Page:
The St. Louis Rams first game in 1995 after departing Los Angeles was at Green Bay. They beat the Packers. 17-14.
A thin, talented second-year player blocked the first punt in St. Louis Rams history and, on the ensuing drive, caught its first touchdown pass. It was Isaac Bruce.
During that inaugural season in St. Louis, Bruce was targeted 199 times, caught 119 passes for 1,781 yards and scored 13 touchdowns – including a punt return for a TD against the Atlanta Falcons.
Bruce made those plays and hundreds more with the Rams. His 2020 celebration was postponed because of the pandemic, but he officially became a member of the Pro Football Hall of Fame on Saturday, Aug. 7.
He used part of his acceptance speech to ridicule a person who was probably just doing his job. But hey, Bruce had waited a long time for vindication.
“To the nameless voice that called me two weeks before the draft in 1994 to let me know that the NFL wasn't checking for me. They didn't like me,” he said.
“They liked more of NFL legends Bert Emanuel and Ryan Yarborough. I know you're alive. I know you're listening. I prayed for God would keep you alive for this day. So, my message to you is — rap legend Kool Moe Dee wanted me to ask you: "How ya like me now?"
By the way, the Los Angeles Rams drafted Bruce in the second round of the 1994 NFL Draft. Emmanuel and Yarborough were drafted after Bruce.
Bruce thanked St. Louis fans during his speech and shared true appreciation for his years here.
He told Jim Thomas of the St. Louis Post-Dispatch he would like to see an expansion team in St. Louis, and that he wants to be part of the ownership group.
“I have visions of being an owner in the NFL. I do have visions of that. So, I wouldn’t be surprised,” he said.
Steve Atwater enters Hall
Former Lutheran North star Steve Atwater was inducted into the Pro Football Fame as member of the 2020 class and, during his acceptance speech, thanked his late mom, Jesse, and his father, Jeff, for all they did for him and his budding football career.
“To my mom, thank you for the sacrifices you made, for always loving me and for showing me how to never give up on those you love,” Atwater said.
“To my dad, you always loved me unconditionally and I know how much you sacrificed to send me to Lutheran North High School, and that laid the foundation for everything that followed. Thank you for believing in me,” he said.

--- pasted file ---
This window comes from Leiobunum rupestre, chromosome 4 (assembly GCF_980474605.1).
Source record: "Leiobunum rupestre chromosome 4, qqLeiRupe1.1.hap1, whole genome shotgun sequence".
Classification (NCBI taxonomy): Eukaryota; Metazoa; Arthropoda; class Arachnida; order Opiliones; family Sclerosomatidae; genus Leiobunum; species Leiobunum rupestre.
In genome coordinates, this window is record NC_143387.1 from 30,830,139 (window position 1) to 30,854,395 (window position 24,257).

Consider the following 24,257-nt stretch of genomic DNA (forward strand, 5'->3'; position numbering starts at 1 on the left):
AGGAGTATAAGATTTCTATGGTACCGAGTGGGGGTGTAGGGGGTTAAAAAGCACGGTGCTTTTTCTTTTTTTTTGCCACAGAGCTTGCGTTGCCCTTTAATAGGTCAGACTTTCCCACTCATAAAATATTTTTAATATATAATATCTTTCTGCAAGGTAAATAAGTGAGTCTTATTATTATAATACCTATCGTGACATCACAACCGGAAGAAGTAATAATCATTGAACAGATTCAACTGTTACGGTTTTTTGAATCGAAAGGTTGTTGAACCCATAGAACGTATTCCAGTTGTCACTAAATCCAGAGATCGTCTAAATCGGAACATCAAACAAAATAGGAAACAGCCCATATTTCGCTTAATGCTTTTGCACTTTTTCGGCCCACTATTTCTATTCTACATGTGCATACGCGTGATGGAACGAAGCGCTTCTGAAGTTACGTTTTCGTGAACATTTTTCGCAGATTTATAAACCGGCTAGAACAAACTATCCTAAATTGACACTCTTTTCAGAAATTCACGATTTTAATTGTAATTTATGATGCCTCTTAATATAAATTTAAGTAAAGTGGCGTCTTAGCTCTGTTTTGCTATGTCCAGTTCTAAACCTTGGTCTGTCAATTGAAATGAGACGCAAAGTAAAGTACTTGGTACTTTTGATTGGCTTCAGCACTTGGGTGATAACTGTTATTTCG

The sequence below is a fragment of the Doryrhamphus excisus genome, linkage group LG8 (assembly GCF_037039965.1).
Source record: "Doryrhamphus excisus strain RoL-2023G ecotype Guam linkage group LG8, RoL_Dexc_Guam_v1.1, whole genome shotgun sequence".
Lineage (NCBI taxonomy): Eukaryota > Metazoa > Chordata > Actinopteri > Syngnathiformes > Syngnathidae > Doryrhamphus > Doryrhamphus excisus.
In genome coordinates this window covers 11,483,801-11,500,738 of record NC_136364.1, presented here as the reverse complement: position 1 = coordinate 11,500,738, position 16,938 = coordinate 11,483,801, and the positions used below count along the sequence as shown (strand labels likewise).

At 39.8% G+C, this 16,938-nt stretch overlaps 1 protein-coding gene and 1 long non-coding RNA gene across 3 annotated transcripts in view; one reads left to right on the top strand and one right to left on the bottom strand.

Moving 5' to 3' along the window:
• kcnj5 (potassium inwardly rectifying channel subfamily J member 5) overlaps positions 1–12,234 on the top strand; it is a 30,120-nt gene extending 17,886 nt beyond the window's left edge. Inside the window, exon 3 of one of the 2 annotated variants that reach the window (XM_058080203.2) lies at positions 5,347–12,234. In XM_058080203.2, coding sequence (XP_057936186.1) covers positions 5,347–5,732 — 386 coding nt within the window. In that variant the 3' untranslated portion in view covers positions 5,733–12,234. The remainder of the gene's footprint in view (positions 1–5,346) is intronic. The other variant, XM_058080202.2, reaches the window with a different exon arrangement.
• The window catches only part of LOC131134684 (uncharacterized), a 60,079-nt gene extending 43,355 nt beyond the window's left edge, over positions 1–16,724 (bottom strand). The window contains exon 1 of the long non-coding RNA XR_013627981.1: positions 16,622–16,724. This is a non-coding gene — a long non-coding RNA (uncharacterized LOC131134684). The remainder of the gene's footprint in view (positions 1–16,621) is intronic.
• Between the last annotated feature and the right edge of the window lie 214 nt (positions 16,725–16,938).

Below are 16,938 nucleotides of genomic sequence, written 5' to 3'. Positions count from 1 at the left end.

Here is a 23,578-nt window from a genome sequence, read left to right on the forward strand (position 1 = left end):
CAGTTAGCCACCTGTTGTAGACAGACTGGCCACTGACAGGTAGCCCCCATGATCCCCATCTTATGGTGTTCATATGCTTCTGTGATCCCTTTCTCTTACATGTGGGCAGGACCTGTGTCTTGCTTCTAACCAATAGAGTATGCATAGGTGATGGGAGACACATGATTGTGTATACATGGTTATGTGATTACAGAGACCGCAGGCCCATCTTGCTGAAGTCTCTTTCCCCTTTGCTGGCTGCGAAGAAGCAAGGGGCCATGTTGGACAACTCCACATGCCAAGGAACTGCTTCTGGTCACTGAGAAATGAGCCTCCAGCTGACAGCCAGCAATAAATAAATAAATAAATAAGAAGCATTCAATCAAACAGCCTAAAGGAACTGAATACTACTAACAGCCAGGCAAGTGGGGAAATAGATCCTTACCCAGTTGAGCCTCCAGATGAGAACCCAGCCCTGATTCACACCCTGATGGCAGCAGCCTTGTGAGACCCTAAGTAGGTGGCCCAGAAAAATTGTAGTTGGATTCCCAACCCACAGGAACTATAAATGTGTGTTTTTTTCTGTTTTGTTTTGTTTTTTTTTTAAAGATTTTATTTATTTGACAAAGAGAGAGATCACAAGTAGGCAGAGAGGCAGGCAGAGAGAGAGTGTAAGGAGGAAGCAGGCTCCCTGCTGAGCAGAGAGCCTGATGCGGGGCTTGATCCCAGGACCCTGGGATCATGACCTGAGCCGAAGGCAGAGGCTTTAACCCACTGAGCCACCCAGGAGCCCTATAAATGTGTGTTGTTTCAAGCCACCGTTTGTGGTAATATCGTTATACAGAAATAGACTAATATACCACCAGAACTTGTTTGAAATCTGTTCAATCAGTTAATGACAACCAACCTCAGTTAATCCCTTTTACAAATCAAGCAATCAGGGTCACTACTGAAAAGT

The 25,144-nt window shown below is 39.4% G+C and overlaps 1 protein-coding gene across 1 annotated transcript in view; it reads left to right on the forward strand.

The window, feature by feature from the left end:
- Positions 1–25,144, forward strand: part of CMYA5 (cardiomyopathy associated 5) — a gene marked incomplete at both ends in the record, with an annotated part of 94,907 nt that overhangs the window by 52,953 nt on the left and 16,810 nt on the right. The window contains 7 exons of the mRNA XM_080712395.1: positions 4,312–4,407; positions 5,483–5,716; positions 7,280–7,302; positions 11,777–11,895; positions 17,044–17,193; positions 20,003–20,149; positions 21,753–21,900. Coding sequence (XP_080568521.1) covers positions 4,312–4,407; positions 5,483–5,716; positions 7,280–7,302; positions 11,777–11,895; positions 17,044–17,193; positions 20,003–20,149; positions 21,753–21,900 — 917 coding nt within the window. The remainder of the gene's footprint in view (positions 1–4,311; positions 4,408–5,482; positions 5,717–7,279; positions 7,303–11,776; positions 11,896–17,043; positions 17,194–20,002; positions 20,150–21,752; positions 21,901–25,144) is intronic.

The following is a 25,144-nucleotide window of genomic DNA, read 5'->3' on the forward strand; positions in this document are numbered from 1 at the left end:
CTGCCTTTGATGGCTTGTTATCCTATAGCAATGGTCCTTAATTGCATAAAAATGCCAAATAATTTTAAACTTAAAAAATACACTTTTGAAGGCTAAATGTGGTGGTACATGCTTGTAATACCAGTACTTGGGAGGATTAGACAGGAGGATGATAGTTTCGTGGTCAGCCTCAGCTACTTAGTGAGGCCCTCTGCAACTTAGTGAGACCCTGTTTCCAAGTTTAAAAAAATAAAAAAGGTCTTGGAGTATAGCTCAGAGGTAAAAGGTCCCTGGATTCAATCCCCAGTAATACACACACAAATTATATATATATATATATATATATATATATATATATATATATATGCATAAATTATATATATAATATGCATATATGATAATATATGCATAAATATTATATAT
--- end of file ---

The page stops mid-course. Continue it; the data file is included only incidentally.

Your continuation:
Atwater played at Arkansas before being selected in the first round of the 1989 draft by the Denver Broncos. He was voted to eight Pro Bowls and earned first-team All-Pro recognition in 1991 and 1992.
In 1997, he was an integral part of the Broncos’ championship season that was capped by the franchise’s first Super Bowl title. Atwater played his final season with the Broncos in 1998 and he helped lead them to a second straight Super Bowl victory.
The Reid Roundup
The St. Louis Cardinals donated 800 tickets to the St. Louis County Department of Public Health as part of the department's COVID 19 community outreach and vaccine incentive program. Those who receive COVID-19 vaccines at two upcoming events will receive two tickets to the September 29 game against the Milwaukee Brewers at Busch Stadium. They are available on a first come, first served basis at the following vaccination clinics: 9 a.m.-noon, Saturday, Aug. 14: John C. Murphy Health Center Back to School Event, 6121 N. Hanley Rd, 63134 and Saturday, Aug. 21: Ultimate Cosmetology & Barber Academy Back to School event, 10420 West Florissant Ave, 63136. Both the Pfizer and Johnson & Johnson vaccines will be administered, and no appointments are necessary…After missing almost three months with an oblique muscle injury, Cardinals starter Jack Flaherty vowed that he would pitch Wednesday night, Aug. 11, in Pittsburgh. His last rehab assignment was last Friday in Memphis. He threw 75 pitches over five innings but was also touched up for three runs…Duke Slater, who is recognized as the NFL’s first Black lineman, was posthumously inducted into the Pro Football Hall of Fame as a member of the 2020 class. Slater would earn a law degree and started a practice in Chicago. In 1948 he became the city’s second Black judge. He would become the first African American judge to serve on the Superior Court of Chicago. He died in 1966.